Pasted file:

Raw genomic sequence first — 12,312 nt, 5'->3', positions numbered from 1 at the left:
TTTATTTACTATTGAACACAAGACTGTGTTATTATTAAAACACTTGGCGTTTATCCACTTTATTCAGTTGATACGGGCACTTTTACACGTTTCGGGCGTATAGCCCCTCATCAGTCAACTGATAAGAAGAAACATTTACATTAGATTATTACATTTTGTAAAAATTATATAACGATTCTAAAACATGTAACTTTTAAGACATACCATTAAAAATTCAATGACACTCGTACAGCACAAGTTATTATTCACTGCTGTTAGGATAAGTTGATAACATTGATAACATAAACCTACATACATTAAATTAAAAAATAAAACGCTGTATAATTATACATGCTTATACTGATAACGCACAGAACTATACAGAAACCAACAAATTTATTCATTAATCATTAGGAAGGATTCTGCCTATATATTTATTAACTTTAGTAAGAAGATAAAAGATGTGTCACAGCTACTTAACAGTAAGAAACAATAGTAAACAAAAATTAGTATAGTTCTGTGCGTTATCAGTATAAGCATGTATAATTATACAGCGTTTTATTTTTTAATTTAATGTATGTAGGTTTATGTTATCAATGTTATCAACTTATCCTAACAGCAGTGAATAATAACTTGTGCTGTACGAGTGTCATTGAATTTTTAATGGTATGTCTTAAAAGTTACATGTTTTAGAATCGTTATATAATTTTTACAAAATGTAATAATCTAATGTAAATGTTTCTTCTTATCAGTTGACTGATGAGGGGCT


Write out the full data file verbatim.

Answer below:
Raw genomic sequence first — 12,312 nt, 5'->3', positions numbered from 1 at the left:
TTTATTTACTATTGAACACAAGACTGTGTTATTATTAAAACACTTGGCGTTTATCCACTTTATTCAGTTGATACGGGCACTTTTACACGTTTCGGGCGTATAGCCCCTCATCAGTCAACTGATAAGAAGAAACATTTACATTAGATTATTACATTTTGTAAAAATTATATAACGATTCTAAAACATGTAACTTTTAAGACATACCATTAAAAATTCAATGACACTCGTACAGCACAAGTTATTATTCACTGCTGTTAGGATAAGTTGATAACATTGATAACATAAACCTACATACATTAAATTAAAAAATAAAACGCTGTATAATTATACATGCTTATACTGATAACGCACAGAACTATACAGAAACCAACAAATTTATTCATTAATCATTAGGAAGGATTCTGCCTATATATTTATTAACTTTAGTAAGAAGATAAAAGATGTGTCACAGCTACTTAACAGTAAGAAACAATAGTAAACAAAAATTAGTATAGTTCTGTGCGTTATCAGTATAAGCATGTATAATTATACAGCGTTTTATTTTTTAATTTAATGTATGTAGGTTTATGTTATCAATGTTATCAACTTATCCTAACAGCAGTGAATAATAACTTGTGCTGTACGAGTGTCATTGAATTTTTAATGGTATGTCTTAAAAGTTACATGTTTTAGAATCGTTATATAATTTTTACAAAATGTAATAATCTAATGTAAATGTTTCTTCTTATCAGTTGACTGATGAGGGGCT